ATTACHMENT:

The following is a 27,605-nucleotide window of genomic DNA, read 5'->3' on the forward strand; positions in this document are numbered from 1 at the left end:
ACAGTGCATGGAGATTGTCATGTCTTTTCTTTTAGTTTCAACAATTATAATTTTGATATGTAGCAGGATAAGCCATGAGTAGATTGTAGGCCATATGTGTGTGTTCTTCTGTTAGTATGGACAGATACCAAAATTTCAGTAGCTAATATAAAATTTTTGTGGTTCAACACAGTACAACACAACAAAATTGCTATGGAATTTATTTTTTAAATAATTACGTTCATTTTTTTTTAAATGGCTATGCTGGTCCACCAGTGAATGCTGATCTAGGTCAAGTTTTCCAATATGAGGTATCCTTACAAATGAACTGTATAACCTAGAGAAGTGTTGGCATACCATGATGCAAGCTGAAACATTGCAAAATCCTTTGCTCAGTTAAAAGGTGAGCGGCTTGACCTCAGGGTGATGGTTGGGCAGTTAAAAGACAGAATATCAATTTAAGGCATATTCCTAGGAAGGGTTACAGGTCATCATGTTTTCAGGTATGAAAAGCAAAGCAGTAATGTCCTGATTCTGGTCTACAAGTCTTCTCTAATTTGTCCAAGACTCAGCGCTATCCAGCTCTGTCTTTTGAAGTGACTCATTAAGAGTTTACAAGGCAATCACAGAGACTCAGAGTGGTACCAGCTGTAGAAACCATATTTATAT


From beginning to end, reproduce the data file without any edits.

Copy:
The following is a 27,605-nucleotide window of genomic DNA, read 5'->3' on the forward strand; positions in this document are numbered from 1 at the left end:
ACAGTGCATGGAGATTGTCATGTCTTTTCTTTTAGTTTCAACAATTATAATTTTGATATGTAGCAGGATAAGCCATGAGTAGATTGTAGGCCATATGTGTGTGTTCTTCTGTTAGTATGGACAGATACCAAAATTTCAGTAGCTAATATAAAATTTTTGTGGTTCAACACAGTACAACACAACAAAATTGCTATGGAATTTATTTTTTAAATAATTACGTTCATTTTTTTTTAAATGGCTATGCTGGTCCACCAGTGAATGCTGATCTAGGTCAAGTTTTCCAATATGAGGTATCCTTACAAATGAACTGTATAACCTAGAGAAGTGTTGGCATACCATGATGCAAGCTGAAACATTGCAAAATCCTTTGCTCAGTTAAAAGGTGAGCGGCTTGACCTCAGGGTGATGGTTGGGCAGTTAAAAGACAGAATATCAATTTAAGGCATATTCCTAGGAAGGGTTACAGGTCATCATGTTTTCAGGTATGAAAAGCAAAGCAGTAATGTCCTGATTCTGGTCTACAAGTCTTCTCTAATTTGTCCAAGACTCAGCGCTATCCAGCTCTGTCTTTTGAAGTGACTCATTAAGAGTTTACAAGGCAATCACAGAGACTCAGAGTGGTACCAGCTGTAGAAACCATATTTATAT